Last October a group of Yale freshmen pledging a fraternity made jackasses of themselves by marching around the campus chanting a vulgar slur against women. Complaints poured in and the university took action. Several fraternity members were disciplined and Yale banned the offending fraternity from all campus activities for five years, saying “the actions were necessary to ensure an educational environment free of harassment and intimidation”. Quite embarrassing for a prestigious institution and the alma mater of two recent presidents (Bush 1 and Bush 2) and a close contender (John Kerry).
That was not enough, however. The federal government got wind of these campus hijinks. The US Department of Education’s Office of Civil Rights has also launched an investigation “to review Yale’s policies for dealing with sexual harassment and assault cases”. The Feds are coming after Yale under the flag of the 1972 Title IX Act (20 United States Code Section 1681: “No person in the United States shall, on the basis of sex, be excluded from participation in, be denied the benefits of, or be subjected to discrimination under any education program or activity receiving Federal financial assistance”).
My experience with fraternities and sororities is limited. I don’t recall ever encountering a member of either tribe during my undergraduate days at a large university. I did, however, have a brush with fraternities toward the end of my graduate studies at Stanford University. Being newly married and on the outskirts of poverty, my wife and I accepted an offer to be “faculty residents” for a freshmen dormitory of 90 boys, boys who had just escaped from the horrendous oppression of their parents and their high school teachers. Their newfound freedom quickly found expression in incredible slovenliness, loud cursing, a few fist fights and the consumption of large quantities of brown beverages. We still bear scars and invariably wince when we reflect on that near-Animal-Farm year.
One of the most upsetting events happened when our boys returned from Christmas vacation and fraternity “rush week” began. The fraternity “men” came around to pick over our boys and begin their recruitment drive. Watching the process up close was heartbreaking. Many boys were not selected and were instantly labeled as “rejects,” “losers,” along with several less flattering tags. It was the first time most of these boys had faced rejection. To say the least, many took it quite poorly.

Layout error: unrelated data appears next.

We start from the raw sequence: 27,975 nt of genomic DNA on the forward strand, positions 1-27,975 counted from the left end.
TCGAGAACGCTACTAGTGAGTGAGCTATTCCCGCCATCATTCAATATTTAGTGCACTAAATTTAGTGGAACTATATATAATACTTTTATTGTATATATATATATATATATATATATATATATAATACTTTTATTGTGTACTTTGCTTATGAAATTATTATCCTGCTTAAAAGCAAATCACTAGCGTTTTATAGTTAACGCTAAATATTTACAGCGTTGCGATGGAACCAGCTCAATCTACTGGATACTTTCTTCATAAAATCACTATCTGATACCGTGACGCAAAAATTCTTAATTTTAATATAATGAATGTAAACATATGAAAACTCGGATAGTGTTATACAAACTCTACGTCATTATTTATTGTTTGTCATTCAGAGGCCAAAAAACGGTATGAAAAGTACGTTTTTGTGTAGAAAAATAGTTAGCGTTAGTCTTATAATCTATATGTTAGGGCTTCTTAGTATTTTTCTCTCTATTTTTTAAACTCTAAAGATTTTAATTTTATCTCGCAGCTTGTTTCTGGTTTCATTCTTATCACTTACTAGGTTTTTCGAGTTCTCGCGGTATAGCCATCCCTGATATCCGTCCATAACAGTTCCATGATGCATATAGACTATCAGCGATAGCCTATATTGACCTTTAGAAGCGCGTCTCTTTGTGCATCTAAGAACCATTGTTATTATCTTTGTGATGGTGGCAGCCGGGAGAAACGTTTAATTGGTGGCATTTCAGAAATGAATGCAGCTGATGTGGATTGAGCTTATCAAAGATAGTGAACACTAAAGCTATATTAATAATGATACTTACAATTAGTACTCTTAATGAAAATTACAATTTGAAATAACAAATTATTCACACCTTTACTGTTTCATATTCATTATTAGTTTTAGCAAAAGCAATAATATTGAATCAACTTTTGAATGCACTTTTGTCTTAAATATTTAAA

Late one night, worried about what to do and angry at the fraternity system, I asked my wife for advice. She had been very much a part of the fraternity and sorority life at a big state university. While sympathetic to the boys who lost out, she described her experience. Having been raised on a farm and being away from home for the first time, sorority life had provided her a haven in a huge and otherwise impersonal university campus. She described how the rules and traditions provided structure and how important the friendship and example of the older girls was. She thought that in the better fraternities the same was true for the boys.
Clearly fraternities and sororities are like families, close communities where the individuals are linked by bonds of loyalty and friendship. And, like families, there are good ones and bad ones; families that have good years and bad years; families that occasionally do noble things and families that do incredibly stupid things. The offending Yale fraternity (a DKE chapter, for those of you into the arcana of the fraternity-sorority world) seems to have fallen into this last category. Fine. But why unleash a gaggle of Washington lawyers on Yale? Why wheel in the investigatory and legal machinery of the federal government of the United States?
It is not as if Yale University had ignored the crude and offensive behavior of the students and a campus organization for which it was responsible. The University punished individuals and banned the fraternity from recruiting or engaging in activities on campus for five years.
This didn’t satisfy a small group of current and former students, who pleaded for Washington to come in and straighten out the situation. They are like children who, after parents have meted out punishment to their siblings, run to the mayor and ask him or her to visit their home to impose justice.
What is happening to the United States? Are we so silly that whenever there is a perceived injustice, we take it to the highest authority? What about petitioning Yale’s president? Or asking the Faculty Senate or the university’s Board of Trustees to see that justice be done? Or the powerful Yale Alumni Association? Or the state of Connecticut which grants Yale its charter? What is this childish obsession with the federal government?
And do not Americans have to scratch our collective heads at a government that takes up such a case and send its lawyers to New Haven to hold hearings, take testimony and arrange depositions? Are there not more worthy issues or even more dire problems confronting the federal government? Are we so rich in 2011 that we are ready to spend several hundreds of thousands to get to the bottom of the rude chanting of some frat boy wannabees? Or is this just one more example of a bloated, out-of-control government bureaucracy taking over the responsibilities of an increasingly infantilized citizenry?
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